From the Battlefield to Business: 5 Savvy Steps to Transition Into Entrepreneurship

Military vet details keys to applying service skills to an enterprise

Tabatha Turman (Image:

Tabatha Turman, founder and CEO of Integrated Finance and Accounting Solutions (IFAS),  is an entrepreneur who successfully transferred her military experience from the battlefields to the boardroom. Before opening her company and providing financial and accounting services to the federal government, Mrs. Turman spent twenty years as an Army Finance Officer. She is also a decorated war veteran who served in Operation Desert Shield/Storm and Operation Iraqi Freedom. Moreover, she used the experience, relationships and opportunities that she developed over the years to build a solid foundation for her thriving business. She has great insight and advice for veterans who are looking to start their own businesses. Here are 5 Tips for Veterans Looking to Open or Expand a Business:

1. Stay in your lane. “Don’t try to be all things to everybody,” Turman says. Many small businesses make the mistake of going too broad. For example, they carry every product or claim to perform every service out of fear of losing a potential client. In reality, they create the opposite problem—no one knows exactly what they do. Turman stayed in her financial services lane and gathered a positive reputation for specializing in that area.

2. Leverage your military relationships: When looking for potential business relationships, Mrs. Turman found she didn’t have to go far outside of her military circle. In the past, she worked with generals and other senior officers and those were the same individuals who knew of her qualifications and experience and were happy to give her business when she struck out on her own. In short, leveraging your powerful military network will help you hit the ground running with your start up.

3. Get assistance and get certified: Turman went to the Veteran’s Affairs office and received help in getting certified as a Service-Disabled Veteran Owned business. Additionally, she sought out George Mason University’s Procurement and Technical Assistance Center for free assistance with completing her 8(a) certification package. Certification is a process which helps small businesses to obtain work from the federal government. Additionally, she stated that the Army is very good about marketing to veterans and providing them with marketing programs on how to do business with the federal government. Seek out these organizations and agencies that provide free help to veterans and small business owners.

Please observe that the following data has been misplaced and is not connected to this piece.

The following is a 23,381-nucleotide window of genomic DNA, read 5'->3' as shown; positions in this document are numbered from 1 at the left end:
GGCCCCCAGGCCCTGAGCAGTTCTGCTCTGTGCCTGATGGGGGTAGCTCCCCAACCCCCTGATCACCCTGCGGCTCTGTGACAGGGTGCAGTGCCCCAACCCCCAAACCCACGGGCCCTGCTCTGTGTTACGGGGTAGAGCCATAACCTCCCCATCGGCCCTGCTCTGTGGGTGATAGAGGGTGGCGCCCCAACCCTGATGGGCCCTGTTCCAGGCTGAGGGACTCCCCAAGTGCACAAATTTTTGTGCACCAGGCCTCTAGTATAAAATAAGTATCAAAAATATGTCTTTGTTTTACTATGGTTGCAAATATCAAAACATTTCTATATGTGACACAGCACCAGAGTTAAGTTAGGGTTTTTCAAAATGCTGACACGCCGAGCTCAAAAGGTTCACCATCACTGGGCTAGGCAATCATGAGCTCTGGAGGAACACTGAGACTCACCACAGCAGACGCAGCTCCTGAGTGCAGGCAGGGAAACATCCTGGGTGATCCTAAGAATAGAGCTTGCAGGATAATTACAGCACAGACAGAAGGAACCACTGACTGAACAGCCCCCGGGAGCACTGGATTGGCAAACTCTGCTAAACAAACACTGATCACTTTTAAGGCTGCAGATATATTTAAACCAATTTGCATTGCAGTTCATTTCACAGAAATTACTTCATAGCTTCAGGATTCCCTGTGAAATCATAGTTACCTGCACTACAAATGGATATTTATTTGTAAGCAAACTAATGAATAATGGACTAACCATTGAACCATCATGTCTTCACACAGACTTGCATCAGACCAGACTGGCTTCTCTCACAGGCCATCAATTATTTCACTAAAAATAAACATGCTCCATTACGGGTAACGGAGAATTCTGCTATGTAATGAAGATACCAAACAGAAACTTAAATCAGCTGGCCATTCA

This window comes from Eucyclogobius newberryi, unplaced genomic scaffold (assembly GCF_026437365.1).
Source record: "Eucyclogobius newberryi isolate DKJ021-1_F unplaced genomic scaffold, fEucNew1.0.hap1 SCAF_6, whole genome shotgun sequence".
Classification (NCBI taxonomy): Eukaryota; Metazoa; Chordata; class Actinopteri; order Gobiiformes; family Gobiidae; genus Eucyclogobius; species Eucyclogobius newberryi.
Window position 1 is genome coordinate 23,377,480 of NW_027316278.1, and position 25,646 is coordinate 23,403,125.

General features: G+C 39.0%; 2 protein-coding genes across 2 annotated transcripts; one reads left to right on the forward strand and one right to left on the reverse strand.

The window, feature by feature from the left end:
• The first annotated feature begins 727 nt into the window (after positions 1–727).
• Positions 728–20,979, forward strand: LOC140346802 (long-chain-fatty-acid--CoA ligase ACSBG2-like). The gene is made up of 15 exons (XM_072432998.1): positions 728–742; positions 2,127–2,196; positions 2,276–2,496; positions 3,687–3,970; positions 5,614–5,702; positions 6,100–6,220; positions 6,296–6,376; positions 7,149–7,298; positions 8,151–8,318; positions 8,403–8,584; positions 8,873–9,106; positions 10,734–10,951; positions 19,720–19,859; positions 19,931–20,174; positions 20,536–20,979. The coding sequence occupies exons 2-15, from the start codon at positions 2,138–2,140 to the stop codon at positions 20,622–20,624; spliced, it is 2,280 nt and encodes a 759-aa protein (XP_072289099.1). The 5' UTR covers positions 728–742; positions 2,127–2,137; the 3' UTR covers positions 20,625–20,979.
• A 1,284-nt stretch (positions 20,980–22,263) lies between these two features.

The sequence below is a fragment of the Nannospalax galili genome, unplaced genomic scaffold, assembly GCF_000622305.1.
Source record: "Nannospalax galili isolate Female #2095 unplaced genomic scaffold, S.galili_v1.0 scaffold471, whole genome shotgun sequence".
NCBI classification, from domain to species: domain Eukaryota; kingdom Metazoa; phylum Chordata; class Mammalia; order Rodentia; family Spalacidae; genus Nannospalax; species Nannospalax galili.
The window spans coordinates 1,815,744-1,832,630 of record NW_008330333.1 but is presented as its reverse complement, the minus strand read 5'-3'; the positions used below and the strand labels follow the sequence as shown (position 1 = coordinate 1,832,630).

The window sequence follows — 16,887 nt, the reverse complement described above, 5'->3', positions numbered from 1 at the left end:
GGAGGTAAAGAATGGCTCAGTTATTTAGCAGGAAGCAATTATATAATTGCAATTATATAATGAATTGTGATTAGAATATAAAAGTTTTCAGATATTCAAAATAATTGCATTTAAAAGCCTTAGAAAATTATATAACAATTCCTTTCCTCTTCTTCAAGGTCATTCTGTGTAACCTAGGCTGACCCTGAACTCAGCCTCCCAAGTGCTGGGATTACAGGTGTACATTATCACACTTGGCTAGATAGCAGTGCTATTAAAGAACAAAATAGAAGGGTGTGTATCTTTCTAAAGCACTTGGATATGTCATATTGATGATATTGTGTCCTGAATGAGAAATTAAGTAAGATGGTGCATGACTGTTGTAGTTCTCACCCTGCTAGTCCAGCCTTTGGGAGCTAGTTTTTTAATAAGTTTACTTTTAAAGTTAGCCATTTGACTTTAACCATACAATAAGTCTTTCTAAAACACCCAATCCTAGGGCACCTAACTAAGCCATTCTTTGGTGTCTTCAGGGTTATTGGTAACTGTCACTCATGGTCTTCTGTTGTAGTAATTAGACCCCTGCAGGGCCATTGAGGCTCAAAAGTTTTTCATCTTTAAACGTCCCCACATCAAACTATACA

4. Ask lenders for money before using your own: As one who specializes in financial management, Mrs. Turman encourages small businesses to ask for money before needing it. Too often, business owners exhaust their personal resources first and then apply for a loan when they urgently need assistance. Banks are rarely in the position to loan money at that point. Ask for a line of credit when your financial picture looks healthy, i.e. before you’ve opened your business.

5. Be of service to others: Turman acknowledges that she is very blessed to be in the position to now use her business and experience to be of assistance and service to those looking to start their own business. Being able to be of service, she says, is the most rewarding aspect of entrepreneurship.

Nicole Cober, Esq. is a partner at Cober Johnson, a law firm focusing on trademarks, brand licensing and small business consulting. She is a former small biz owner of the award winning chain, Soul…Day Spa and Salon. She is also a Legal Consultant for Washington DC’s NewsChannel 8 and author of soon-to-be released book: “CEO of My Soul: The Dos and Don’ts of Small Biz”. Follow her on Twitter @CoberJohnson and like her on Facebook Visit her website at